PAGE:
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Tag: alpines

Problems Growing Gentians

Problems Growing Gentians

Gentian Acaulis

The flower that is most evocative of mountain scenery must be the the Gentian with its alpine associations. Gentians make me blue in the face because I fail every time I try to grow these sumptuous blue flowers.

Here are some of the reasons I have failed: –

  • Gentians are known to be difficult to transplant .
  • When seed is sown, it should be fresh or it will not germinate & grow.
  • All Gentians prefer partial shade for at least some of the day.
  • The Fringed Gentiana is a biennial variety which is extremely difficult to grow. I have been guilty of lumping all Gentians under one species as though it was a perennial, acid hating alpine. How wrong I was each variety needs to be understood in its own right.

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Alpine House at Harlow Carr

Alpine House at Harlow Carr


Outside the 2009 Alpine House at the RHS garden in Harrogate are these new ‘Standing Stones’. I am interested to see if the planting links the new building to the sculptures but some how I doubt it. Possibly they are meant to represent the Alps or just be the start of a new part of the garden.

2012 update shows the stones front the much improved vegetable plots.

The new building, opened in May 2009 for the first time.  Is a tour de force and shows what finance and labour has been put in by the RHS and particularly the local Alpine and Rock Garden Group.

Gypsophila aretiodes
Gypsophila aretiodes
Zaluzianskya ovata
Zaluzianskya ovata


A mixed selection in a 2 meter square raised frame-bed. The sort of thing I want to try in my own garden as it is raised to working height and helps the inspection of small plants.

Sternbergia lutea
Sternbergia lutea

2012 updates

Tufa walls and more mature sink planters are now paying dividends.
The plant displays always include a good selection of alpines in flower.  Crocus and cyclamen were in profusion during November but below are some that took my fancy.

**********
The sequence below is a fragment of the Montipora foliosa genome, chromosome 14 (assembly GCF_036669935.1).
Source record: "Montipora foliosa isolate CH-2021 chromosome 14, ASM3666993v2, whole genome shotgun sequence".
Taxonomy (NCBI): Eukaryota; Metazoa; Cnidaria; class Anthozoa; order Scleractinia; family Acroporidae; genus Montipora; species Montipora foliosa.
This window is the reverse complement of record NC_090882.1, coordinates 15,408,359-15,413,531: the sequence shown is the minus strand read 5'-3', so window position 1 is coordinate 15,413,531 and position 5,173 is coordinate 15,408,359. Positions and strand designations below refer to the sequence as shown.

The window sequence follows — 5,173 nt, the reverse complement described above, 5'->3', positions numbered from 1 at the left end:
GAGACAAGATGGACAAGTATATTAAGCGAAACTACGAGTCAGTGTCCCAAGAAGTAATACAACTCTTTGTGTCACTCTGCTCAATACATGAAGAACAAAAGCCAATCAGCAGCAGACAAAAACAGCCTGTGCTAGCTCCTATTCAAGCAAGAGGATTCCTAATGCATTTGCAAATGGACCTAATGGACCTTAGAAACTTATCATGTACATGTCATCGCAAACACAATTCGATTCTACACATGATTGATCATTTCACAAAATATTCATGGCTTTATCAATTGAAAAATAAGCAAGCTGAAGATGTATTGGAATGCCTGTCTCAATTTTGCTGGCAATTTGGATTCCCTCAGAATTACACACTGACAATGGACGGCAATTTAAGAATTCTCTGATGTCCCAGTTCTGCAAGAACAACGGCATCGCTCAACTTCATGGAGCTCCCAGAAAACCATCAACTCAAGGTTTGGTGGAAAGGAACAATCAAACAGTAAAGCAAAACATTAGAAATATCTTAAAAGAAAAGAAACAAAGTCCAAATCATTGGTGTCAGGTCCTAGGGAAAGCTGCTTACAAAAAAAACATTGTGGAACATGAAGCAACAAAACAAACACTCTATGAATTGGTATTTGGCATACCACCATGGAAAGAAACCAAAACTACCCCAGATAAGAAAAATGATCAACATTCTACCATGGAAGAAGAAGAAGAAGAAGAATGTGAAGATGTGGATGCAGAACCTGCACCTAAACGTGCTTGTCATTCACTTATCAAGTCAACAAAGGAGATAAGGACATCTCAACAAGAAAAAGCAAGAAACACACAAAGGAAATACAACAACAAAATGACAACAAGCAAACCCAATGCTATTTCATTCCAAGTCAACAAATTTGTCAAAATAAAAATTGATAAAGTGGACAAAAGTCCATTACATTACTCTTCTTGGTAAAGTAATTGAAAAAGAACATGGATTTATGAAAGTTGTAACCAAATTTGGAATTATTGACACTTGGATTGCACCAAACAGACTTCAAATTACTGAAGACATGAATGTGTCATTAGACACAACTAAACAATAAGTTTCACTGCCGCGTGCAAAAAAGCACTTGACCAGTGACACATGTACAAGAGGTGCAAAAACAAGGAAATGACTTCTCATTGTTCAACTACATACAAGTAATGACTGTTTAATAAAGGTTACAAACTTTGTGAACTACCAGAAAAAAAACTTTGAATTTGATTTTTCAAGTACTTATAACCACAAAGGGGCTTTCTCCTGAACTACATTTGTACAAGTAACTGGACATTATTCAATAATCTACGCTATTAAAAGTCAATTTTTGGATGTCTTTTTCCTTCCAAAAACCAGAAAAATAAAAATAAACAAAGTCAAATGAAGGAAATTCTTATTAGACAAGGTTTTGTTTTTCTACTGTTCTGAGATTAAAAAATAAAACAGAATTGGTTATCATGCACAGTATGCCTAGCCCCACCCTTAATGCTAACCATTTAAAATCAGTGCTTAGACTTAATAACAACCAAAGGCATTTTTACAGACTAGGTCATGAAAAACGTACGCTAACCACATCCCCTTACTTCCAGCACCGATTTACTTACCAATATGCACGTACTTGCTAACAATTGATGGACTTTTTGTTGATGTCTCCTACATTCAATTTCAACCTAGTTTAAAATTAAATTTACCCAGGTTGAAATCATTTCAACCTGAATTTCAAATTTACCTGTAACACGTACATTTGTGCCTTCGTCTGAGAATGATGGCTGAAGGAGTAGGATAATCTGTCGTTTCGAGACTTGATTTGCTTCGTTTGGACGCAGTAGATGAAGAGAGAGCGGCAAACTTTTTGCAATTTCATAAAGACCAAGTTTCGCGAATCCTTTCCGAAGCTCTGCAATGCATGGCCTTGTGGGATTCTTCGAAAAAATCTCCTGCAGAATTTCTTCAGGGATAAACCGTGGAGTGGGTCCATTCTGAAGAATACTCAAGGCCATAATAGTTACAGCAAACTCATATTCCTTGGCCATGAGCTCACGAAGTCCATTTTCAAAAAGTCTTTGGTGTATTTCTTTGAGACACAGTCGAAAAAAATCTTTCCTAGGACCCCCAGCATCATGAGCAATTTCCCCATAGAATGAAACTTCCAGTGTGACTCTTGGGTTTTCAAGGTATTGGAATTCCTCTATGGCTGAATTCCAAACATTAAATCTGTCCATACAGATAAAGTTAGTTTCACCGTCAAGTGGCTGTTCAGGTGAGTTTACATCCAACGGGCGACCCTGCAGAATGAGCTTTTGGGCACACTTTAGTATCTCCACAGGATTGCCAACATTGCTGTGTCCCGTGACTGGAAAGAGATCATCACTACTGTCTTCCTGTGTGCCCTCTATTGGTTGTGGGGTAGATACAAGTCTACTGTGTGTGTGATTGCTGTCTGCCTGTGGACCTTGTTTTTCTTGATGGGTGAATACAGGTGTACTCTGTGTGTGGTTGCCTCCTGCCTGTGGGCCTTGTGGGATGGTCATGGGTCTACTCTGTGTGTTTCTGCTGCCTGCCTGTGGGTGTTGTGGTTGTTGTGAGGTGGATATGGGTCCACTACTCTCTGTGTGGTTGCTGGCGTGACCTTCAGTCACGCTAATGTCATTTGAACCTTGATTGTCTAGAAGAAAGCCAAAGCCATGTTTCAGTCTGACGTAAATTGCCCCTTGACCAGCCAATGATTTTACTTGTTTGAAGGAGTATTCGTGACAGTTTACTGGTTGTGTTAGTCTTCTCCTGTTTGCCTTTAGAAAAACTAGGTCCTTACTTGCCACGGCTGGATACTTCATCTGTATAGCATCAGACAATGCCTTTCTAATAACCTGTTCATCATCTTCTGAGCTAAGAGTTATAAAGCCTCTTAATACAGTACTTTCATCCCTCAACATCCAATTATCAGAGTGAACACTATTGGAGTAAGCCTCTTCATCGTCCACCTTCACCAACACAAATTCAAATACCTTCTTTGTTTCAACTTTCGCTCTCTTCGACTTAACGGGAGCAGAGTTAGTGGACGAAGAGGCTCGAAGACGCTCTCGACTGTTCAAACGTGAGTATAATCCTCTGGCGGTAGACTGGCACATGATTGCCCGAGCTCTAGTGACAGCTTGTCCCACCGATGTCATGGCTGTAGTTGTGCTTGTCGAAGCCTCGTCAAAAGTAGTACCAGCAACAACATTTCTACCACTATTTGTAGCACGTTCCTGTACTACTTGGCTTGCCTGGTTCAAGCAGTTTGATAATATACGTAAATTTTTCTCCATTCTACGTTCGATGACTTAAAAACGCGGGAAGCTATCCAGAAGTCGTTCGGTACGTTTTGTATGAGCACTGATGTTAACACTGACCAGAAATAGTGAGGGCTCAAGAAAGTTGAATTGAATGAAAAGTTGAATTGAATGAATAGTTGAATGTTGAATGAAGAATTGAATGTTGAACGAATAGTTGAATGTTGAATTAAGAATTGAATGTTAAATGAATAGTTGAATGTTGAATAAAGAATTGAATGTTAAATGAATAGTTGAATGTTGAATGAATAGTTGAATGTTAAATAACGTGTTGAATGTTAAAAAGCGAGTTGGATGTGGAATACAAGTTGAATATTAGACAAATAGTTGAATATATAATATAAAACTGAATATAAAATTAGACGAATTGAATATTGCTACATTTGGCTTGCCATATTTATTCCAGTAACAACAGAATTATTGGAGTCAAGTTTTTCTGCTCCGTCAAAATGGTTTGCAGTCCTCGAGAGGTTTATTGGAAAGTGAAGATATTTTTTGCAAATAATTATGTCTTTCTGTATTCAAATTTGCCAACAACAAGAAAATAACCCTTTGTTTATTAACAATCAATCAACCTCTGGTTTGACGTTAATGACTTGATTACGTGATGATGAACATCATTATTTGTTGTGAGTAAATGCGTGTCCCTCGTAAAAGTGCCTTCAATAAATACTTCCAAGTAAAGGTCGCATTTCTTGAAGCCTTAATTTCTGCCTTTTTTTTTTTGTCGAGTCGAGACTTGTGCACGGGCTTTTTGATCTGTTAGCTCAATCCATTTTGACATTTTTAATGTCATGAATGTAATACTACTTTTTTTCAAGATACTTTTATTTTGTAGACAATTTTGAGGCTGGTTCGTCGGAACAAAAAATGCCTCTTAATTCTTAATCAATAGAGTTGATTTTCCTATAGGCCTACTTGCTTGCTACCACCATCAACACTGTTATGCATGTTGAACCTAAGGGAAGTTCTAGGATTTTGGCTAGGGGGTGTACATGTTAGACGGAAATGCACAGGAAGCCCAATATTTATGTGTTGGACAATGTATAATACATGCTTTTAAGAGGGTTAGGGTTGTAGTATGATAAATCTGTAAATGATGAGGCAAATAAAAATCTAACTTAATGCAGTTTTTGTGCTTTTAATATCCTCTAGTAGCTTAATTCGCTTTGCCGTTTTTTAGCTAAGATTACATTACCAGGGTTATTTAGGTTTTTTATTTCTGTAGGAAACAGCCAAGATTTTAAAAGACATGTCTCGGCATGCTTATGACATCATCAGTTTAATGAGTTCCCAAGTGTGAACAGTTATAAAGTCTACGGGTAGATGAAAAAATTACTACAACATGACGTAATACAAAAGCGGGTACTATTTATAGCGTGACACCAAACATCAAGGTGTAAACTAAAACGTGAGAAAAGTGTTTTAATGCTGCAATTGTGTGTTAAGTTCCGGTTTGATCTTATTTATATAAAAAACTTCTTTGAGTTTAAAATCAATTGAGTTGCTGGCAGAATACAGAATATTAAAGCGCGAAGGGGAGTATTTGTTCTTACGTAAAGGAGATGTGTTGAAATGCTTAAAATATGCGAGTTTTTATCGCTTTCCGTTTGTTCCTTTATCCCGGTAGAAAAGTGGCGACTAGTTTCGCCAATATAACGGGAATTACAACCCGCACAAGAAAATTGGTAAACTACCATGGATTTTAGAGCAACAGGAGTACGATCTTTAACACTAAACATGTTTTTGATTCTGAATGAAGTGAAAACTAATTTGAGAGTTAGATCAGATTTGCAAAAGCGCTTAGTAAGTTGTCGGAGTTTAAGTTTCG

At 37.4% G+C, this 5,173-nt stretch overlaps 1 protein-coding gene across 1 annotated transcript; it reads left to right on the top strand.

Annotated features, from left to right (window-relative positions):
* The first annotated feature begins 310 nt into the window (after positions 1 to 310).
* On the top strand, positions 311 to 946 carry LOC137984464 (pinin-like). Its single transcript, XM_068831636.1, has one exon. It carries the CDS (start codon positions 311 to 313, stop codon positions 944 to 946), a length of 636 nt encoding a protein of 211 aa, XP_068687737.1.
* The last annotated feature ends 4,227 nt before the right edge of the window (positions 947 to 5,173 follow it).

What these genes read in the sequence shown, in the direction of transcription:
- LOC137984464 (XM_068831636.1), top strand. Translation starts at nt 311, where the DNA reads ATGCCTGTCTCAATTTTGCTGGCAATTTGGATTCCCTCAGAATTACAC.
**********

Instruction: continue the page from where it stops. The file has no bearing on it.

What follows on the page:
Ranunculus calandrinioides
Ranunculus calandrinioides

Massonia pygmaea
Scented Massonia pygmaea

Crocus corsicus or Corsican Crocus

Crocus corsicus or Corsican Crocus

Crocus corsicus

Collectors of Snowdrops are named Galanthophiles so should crocus lover be called Iridiaphiles. Perhaps there are already Iridiaphile clubs collecting the numerous Crocus species including the Corsican Crocus shown above. Wikipedia list 80 plus species.

Gardeners Tips for Corsican Crocus

  • I like the idea of growing crocus in pots in the alpine house so it is easier to inspect the blooms but they ‘go over’ quicker and the water control needs to be spot on. This pot is stood on an inverted pot to get more height on the bench.
  • Corsican crocus are best in a rockery not being robust enough to grow through grass.
  • A sandy well drained soil even in an exposed site should be fine.
  • Outdoors they go on flowering for longer than many spring crocus.
  • In early spring is a delight to see the striped buds poking up followed a few days later by the open buds showing a contrast of purples and lilacs plus the sepals, styles and anthers in orange and yellow. .

Read Crocus Tommasinianus and Crocus Planting Depth

Growing Ranuculus calandrinioides

Growing Ranuculus calandrinioides

Ranuculus calandrinioides

Ranuculus calandrinioides has an AGM, originates from the rocky slopes of the Atlas mountains, prefers dry shade, grows 8″ tall and has broad white-grey leaves.

This member of the buttercup family is dormant in summer.
It is easily grown under cold glass but give it as much light as possible. Outdoors keep it dry.
The lax growth will be kept more compact if grown hard and started late.
Keep bone dry until mid winter so growth does not commence above ground until early spring
Ranuculus calandrinioides has a thick fleshy rootstock and a lax growing habit.
Flowers form a large goblet shape in pure white or a delicate pink.

Aestivate means the plant spends the summer in a state of torpor
Cotswold garden flowers has a good data base on Ranunclus
Seeds may be available from B&T world seeds.